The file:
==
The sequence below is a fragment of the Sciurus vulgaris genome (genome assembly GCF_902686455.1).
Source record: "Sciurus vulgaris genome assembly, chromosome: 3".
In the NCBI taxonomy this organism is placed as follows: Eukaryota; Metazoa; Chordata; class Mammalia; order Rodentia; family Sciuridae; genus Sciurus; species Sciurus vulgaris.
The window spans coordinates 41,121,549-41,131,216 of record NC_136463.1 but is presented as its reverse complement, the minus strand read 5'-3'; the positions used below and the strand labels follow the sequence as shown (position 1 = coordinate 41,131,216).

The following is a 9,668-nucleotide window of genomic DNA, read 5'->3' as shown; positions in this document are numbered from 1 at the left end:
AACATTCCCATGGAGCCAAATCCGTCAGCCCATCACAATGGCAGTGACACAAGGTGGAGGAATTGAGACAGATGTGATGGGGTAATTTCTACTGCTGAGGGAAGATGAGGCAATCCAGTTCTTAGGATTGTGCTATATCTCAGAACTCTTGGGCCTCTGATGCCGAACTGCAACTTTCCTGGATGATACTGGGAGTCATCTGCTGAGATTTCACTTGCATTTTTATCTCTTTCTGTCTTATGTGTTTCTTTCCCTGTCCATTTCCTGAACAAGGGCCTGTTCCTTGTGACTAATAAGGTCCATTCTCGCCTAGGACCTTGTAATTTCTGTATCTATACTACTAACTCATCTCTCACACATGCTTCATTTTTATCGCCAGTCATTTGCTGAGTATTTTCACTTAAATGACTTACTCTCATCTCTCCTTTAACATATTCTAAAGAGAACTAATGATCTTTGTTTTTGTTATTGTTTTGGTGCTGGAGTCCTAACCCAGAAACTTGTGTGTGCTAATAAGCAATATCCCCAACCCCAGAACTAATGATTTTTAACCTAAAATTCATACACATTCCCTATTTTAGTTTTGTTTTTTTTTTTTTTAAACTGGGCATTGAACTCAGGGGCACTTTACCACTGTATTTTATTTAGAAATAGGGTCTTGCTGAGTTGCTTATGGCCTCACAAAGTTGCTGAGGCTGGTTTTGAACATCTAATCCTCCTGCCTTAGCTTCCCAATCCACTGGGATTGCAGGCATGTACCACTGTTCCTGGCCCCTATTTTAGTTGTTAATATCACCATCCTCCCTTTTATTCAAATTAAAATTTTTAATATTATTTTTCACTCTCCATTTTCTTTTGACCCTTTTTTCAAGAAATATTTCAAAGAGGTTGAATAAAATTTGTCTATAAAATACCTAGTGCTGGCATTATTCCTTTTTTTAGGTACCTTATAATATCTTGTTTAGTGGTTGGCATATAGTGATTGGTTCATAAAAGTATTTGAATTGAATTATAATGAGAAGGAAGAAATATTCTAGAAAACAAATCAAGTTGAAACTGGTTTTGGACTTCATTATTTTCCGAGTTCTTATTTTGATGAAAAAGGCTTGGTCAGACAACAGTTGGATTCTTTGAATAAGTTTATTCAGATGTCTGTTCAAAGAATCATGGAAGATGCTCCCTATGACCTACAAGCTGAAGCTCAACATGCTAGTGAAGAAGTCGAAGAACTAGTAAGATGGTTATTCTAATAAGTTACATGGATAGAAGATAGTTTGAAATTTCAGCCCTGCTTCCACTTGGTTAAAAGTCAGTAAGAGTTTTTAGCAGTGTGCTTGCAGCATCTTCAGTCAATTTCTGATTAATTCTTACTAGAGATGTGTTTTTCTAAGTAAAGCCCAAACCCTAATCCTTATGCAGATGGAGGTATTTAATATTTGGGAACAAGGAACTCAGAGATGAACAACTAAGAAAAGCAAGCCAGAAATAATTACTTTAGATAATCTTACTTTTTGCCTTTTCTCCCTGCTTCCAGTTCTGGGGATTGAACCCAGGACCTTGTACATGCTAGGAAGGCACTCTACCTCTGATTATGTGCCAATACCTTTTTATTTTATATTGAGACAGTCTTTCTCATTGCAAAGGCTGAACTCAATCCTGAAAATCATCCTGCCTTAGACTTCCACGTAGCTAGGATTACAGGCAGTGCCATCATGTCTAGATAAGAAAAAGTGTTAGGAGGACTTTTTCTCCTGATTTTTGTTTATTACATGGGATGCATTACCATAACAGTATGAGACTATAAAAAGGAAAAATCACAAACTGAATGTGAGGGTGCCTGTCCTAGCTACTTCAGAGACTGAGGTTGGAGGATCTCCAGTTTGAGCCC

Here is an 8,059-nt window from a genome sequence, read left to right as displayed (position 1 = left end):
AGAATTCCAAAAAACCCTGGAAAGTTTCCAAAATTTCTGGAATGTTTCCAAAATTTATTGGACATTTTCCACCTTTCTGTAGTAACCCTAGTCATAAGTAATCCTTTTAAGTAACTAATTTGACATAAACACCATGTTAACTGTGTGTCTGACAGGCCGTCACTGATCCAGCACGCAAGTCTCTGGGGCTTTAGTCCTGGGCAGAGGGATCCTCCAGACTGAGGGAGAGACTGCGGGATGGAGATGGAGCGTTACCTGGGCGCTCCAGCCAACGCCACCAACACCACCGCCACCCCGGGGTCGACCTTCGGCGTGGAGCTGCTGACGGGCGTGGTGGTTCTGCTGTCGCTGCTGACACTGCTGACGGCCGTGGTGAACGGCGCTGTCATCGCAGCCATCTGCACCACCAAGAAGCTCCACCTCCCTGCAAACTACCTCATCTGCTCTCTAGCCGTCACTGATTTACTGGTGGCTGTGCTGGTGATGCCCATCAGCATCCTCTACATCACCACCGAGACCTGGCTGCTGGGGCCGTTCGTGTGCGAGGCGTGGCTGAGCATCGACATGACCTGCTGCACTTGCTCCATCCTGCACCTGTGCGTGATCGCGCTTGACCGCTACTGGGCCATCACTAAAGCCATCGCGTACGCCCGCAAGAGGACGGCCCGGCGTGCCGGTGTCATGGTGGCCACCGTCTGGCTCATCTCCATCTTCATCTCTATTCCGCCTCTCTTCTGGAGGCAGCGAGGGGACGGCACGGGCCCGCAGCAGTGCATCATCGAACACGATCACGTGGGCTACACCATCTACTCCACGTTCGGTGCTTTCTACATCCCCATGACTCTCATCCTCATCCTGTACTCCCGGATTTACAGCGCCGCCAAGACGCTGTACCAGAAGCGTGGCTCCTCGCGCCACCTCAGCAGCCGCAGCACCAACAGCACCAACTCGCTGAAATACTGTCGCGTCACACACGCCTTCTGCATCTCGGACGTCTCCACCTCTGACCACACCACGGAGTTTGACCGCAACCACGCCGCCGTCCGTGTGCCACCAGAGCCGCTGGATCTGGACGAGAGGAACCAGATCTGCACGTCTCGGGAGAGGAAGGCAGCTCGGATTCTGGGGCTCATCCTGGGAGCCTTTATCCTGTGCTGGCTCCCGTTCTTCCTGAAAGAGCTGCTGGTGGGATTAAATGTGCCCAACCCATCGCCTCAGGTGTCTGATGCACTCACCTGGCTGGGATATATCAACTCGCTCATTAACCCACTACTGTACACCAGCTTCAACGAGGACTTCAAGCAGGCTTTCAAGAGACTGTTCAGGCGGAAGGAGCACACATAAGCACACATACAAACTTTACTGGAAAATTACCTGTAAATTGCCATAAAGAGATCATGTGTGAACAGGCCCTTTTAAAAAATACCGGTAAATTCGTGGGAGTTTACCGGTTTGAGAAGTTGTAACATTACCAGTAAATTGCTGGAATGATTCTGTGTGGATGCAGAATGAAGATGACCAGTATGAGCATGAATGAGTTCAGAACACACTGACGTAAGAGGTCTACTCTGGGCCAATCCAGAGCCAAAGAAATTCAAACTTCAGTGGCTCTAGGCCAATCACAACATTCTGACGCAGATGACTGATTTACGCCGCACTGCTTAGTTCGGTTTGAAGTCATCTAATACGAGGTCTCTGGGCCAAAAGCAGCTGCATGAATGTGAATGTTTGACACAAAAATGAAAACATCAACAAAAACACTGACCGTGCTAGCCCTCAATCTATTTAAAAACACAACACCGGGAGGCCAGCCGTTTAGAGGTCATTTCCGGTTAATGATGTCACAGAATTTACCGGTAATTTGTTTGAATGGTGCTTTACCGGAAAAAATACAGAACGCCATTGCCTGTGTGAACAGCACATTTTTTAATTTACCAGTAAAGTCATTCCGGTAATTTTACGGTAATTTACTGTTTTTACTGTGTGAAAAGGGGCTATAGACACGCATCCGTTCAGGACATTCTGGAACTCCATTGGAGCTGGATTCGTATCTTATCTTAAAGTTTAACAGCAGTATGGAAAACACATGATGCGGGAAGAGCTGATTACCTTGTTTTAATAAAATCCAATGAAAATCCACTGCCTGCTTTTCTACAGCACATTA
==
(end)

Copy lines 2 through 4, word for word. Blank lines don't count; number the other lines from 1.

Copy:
Source record: "Sciurus vulgaris genome assembly, chromosome: 3".
In the NCBI taxonomy this organism is placed as follows: Eukaryota; Metazoa; Chordata; class Mammalia; order Rodentia; family Sciuridae; genus Sciurus; species Sciurus vulgaris.
The window spans coordinates 41,121,549-41,131,216 of record NC_136463.1 but is presented as its reverse complement, the minus strand read 5'-3'; the positions used below and the strand labels follow the sequence as shown (position 1 = coordinate 41,131,216).